Each week I hold a special telephone mentor call for people who are enrolled in my Teaching Self-Government 10 Step Implementation Course. During these calls I personally answer people’s parenting questions. On this week’s call a very profound question was asked.
“I’m also struggling to understand if this [the parenting situation we were discussing] is nagging or correcting. I’m not sure I really understand the difference.”
What a great question! So often we know a word, such as ‘nagging’, and we know not to do it. But, we don’t know what to do instead of nag or how to recognize when we have crossed the ‘nagging’ line.
Nagging is when you persistently fault-find or urge someone to do something. It is an annoying and often irritating behavior which creates resentment. This sounds pretty bad. Of course we wouldn’t want to do this in our parenting or marriage relationships. Then how do we get them to do the things we want them to do or to make a good change if we don’t tell them what’s wrong and urge them to make the change?
The last question made it sound like you have to either nag or do nothing. That is not true. The most effective way to change someone’s heart or mind is to do a proper correction. Nagging is very different from correcting. Parent and marriage relationships are meant to be forever and are specifically meant for making us better people. To become better we must always be changing and growing. In a healthy marriage relationship a couple knows how to lovingly correct each other. They establish rules for correcting and mutually decide to accept correction.
In a parent/child relationship, a parent has a responsibility to correct a child who is making bad choices or engaging in destructive behaviors. The way we do this is the key to succeeding with the correction.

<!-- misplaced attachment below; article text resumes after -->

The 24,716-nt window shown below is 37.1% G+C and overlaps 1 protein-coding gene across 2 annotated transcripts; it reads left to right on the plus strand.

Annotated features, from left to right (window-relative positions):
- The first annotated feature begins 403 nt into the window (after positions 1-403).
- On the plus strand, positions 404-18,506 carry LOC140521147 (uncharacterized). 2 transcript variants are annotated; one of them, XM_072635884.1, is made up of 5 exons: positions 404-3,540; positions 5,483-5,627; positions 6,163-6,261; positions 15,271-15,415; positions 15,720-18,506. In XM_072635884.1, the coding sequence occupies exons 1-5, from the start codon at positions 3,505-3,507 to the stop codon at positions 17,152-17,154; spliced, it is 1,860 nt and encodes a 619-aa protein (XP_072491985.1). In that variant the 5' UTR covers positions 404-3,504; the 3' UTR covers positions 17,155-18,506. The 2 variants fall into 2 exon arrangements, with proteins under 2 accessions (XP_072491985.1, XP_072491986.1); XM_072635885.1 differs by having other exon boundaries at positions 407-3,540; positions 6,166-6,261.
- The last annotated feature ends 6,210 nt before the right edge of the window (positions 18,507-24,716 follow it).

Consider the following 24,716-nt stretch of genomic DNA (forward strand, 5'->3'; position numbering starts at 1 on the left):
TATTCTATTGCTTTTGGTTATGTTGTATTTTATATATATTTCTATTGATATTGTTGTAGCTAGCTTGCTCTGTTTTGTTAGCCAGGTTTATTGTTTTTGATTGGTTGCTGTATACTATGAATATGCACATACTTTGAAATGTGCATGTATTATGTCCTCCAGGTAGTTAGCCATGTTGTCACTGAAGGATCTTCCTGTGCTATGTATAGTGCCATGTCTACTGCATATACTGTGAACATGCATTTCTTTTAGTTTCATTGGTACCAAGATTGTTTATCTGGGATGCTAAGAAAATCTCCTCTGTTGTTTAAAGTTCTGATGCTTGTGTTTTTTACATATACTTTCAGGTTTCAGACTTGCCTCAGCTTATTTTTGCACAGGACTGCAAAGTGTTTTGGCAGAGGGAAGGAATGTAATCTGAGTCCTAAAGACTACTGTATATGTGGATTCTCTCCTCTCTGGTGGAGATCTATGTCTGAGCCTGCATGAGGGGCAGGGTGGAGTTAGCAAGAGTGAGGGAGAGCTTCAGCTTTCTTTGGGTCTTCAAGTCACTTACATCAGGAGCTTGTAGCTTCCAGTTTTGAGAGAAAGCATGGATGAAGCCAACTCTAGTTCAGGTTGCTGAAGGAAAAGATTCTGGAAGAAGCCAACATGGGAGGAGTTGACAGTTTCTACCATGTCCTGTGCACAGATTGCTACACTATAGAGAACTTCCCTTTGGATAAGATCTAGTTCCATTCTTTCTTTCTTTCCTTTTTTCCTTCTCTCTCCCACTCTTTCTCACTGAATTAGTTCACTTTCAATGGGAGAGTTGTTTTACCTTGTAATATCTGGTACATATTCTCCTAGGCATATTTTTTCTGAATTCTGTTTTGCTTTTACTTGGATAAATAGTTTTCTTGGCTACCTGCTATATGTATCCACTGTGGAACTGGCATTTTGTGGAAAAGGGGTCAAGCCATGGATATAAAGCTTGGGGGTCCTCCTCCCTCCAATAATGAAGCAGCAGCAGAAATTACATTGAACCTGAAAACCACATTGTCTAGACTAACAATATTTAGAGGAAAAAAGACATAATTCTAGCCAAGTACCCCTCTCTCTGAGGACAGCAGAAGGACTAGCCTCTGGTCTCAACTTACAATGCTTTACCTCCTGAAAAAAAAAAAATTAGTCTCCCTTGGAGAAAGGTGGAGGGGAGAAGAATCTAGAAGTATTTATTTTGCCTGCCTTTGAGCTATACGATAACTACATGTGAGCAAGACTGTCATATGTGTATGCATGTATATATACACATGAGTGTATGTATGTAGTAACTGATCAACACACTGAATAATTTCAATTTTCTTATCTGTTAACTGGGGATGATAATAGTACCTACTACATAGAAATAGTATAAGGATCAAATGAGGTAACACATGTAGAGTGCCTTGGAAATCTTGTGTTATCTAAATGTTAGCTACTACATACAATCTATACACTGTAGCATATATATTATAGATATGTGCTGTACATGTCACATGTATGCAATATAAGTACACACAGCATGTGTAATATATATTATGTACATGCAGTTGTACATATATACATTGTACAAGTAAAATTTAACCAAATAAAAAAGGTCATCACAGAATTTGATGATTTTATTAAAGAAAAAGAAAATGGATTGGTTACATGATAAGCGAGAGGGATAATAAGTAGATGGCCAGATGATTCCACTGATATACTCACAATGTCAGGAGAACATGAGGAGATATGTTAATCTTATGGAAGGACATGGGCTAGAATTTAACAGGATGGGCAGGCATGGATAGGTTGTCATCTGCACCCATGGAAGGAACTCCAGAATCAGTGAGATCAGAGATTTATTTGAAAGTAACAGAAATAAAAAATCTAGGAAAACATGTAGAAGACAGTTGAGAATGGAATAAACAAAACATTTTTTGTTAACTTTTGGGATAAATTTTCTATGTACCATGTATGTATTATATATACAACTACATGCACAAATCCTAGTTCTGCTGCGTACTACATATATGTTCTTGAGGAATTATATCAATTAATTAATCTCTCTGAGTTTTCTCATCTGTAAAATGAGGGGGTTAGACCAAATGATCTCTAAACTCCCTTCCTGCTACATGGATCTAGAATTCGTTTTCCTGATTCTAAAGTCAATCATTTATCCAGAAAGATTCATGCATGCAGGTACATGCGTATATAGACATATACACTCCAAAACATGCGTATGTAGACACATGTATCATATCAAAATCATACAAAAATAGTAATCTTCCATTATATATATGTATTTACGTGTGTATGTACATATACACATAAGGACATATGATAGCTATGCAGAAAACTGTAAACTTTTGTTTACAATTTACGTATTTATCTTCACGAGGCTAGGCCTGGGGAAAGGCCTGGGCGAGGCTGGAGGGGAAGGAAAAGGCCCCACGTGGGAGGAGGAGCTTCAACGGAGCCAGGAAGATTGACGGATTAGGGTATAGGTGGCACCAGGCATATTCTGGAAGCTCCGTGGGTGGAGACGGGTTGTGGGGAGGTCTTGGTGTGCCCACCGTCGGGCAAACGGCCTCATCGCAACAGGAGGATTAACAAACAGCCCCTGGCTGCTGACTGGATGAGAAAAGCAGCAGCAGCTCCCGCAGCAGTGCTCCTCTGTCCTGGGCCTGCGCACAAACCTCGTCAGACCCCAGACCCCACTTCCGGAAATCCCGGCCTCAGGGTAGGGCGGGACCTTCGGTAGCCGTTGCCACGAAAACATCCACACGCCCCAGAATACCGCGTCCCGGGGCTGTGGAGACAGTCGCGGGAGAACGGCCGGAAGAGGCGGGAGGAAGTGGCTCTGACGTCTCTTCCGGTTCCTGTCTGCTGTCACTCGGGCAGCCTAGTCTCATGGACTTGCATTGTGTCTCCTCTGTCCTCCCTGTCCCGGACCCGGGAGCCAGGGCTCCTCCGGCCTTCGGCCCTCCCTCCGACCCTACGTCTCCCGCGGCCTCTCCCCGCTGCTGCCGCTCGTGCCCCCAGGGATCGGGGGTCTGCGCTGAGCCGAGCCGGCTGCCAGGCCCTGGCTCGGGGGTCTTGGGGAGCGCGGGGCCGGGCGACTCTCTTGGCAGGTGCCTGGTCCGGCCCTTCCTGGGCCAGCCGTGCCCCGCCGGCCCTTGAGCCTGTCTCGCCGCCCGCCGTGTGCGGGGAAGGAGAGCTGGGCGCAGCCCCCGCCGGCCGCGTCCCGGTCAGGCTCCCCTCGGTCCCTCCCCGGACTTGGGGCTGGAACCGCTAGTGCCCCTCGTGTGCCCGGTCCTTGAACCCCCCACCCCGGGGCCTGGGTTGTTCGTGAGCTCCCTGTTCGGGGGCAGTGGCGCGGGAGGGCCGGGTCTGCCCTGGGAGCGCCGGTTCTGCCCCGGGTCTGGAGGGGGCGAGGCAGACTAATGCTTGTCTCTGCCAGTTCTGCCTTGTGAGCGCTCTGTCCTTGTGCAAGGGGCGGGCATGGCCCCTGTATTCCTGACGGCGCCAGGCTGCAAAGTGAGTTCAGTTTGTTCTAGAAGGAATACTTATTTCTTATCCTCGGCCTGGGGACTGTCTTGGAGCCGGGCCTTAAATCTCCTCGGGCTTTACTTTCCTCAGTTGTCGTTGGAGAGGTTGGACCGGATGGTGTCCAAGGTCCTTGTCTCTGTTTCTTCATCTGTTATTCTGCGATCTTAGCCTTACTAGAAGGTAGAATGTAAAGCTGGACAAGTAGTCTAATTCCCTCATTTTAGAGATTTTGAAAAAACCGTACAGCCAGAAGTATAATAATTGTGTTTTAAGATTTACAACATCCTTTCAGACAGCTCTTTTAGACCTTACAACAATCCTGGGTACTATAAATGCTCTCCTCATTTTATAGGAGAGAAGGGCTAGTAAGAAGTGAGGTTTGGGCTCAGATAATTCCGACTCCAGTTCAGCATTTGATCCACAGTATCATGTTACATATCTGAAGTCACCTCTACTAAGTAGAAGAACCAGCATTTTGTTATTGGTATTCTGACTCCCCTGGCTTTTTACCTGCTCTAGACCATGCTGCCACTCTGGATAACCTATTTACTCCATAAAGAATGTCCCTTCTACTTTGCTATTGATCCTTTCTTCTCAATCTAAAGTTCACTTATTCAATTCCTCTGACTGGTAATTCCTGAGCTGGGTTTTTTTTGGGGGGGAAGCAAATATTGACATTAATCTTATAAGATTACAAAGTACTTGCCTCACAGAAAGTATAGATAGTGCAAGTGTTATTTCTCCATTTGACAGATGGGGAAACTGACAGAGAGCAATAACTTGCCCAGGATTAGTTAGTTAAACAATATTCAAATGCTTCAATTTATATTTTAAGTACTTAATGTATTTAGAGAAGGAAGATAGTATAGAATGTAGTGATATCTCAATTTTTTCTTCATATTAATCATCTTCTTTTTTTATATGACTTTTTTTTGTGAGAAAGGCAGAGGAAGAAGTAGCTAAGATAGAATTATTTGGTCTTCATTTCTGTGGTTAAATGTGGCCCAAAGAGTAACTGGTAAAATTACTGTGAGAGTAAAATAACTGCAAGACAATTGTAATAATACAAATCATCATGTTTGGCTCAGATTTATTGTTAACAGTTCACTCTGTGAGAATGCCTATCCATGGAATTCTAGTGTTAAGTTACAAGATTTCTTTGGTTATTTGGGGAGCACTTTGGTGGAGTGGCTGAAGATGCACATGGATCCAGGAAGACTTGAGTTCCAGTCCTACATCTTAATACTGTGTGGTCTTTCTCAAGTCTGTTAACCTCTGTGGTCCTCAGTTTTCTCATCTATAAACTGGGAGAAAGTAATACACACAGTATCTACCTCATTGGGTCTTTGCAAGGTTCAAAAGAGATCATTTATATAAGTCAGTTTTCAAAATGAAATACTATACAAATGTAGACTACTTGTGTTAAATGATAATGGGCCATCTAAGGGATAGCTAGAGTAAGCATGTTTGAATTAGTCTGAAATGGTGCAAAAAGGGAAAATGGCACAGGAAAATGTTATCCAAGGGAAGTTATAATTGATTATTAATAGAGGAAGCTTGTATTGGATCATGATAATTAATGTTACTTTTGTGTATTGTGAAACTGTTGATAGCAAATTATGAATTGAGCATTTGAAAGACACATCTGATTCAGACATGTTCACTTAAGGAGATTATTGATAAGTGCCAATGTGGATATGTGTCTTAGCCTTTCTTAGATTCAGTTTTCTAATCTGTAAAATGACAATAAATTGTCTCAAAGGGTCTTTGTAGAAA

Correcting is recognizing something wrong or inappropriate, describing what that wrong thing looks like, describing what the correct choice would have been, explaining negative consequences, and practicing the right way to fix the problem.
Correcting is natural, safe feeling, and should create a closeness in the relationship instead of a resentment or distant feeling. Of course knowing how to accept correction is another skills which has to be learned and taught to children. In my book, Parenting A House United, I discuss the way to teach children to accept correction.
Nagging Vs. Correction
Here is the portion of the Implementation Conference Call where I discussed nagging vs. correction.[video:http://www.youtube.com/watch?v=6fY3mS3iSko]
These are the call notes:
It’s About You (Selfish)
It’s About Them And Their Progress
Assertive (This Implementation article is about being assertive: How Do You Get Your Way?)
Has Definite Direction
Skill Mastery (Self-Government)
A nagger isn’t ever happy. She can’t be. Because she is not fulfilling her mission as a spouse or parent. She isn’t nurturing, teaching or correcting, she is manipulating, spreading negative emotions, and destroying relationships.
Analyze what you are doing and make a change today. If you know the difference between nagging and correcting you can make an educated choice. Changing a habit like this is difficult. It’s okay to stop yourself mid-nag and start over. Apologize for nagging if you do it and make a fresh start on the instruction. Lead your family to greater relationship happiness by being the example of focus and change.
Buy Nicholeen’s Book Parenting A House United
Sign up for Nicholeen’s Teaching Self-Government 10 Step Implementation Course